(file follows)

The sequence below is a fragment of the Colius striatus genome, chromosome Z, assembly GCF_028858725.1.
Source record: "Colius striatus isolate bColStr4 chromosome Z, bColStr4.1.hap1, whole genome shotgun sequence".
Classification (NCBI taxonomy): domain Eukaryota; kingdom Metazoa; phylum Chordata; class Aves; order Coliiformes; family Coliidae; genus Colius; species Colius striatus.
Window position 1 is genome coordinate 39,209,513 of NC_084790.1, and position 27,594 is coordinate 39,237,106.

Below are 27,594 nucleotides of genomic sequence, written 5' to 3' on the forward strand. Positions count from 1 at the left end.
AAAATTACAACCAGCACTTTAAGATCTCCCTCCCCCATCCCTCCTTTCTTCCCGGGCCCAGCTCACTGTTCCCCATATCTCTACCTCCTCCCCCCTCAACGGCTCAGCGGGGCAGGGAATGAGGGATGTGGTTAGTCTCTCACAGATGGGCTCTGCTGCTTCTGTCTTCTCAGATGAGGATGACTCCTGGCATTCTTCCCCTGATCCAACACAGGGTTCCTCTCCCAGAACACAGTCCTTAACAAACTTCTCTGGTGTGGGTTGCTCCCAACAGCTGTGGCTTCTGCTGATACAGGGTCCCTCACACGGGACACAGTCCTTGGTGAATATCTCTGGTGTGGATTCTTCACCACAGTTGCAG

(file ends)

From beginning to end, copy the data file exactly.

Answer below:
The sequence below is a fragment of the Colius striatus genome, chromosome Z, assembly GCF_028858725.1.
Source record: "Colius striatus isolate bColStr4 chromosome Z, bColStr4.1.hap1, whole genome shotgun sequence".
Classification (NCBI taxonomy): domain Eukaryota; kingdom Metazoa; phylum Chordata; class Aves; order Coliiformes; family Coliidae; genus Colius; species Colius striatus.
Window position 1 is genome coordinate 39,209,513 of NC_084790.1, and position 27,594 is coordinate 39,237,106.

Below are 27,594 nucleotides of genomic sequence, written 5' to 3' on the forward strand. Positions count from 1 at the left end.
AAAATTACAACCAGCACTTTAAGATCTCCCTCCCCCATCCCTCCTTTCTTCCCGGGCCCAGCTCACTGTTCCCCATATCTCTACCTCCTCCCCCCTCAACGGCTCAGCGGGGCAGGGAATGAGGGATGTGGTTAGTCTCTCACAGATGGGCTCTGCTGCTTCTGTCTTCTCAGATGAGGATGACTCCTGGCATTCTTCCCCTGATCCAACACAGGGTTCCTCTCCCAGAACACAGTCCTTAACAAACTTCTCTGGTGTGGGTTGCTCCCAACAGCTGTGGCTTCTGCTGATACAGGGTCCCTCACACGGGACACAGTCCTTGGTGAATATCTCTGGTGTGGATTCTTCACCACAGTTGCAG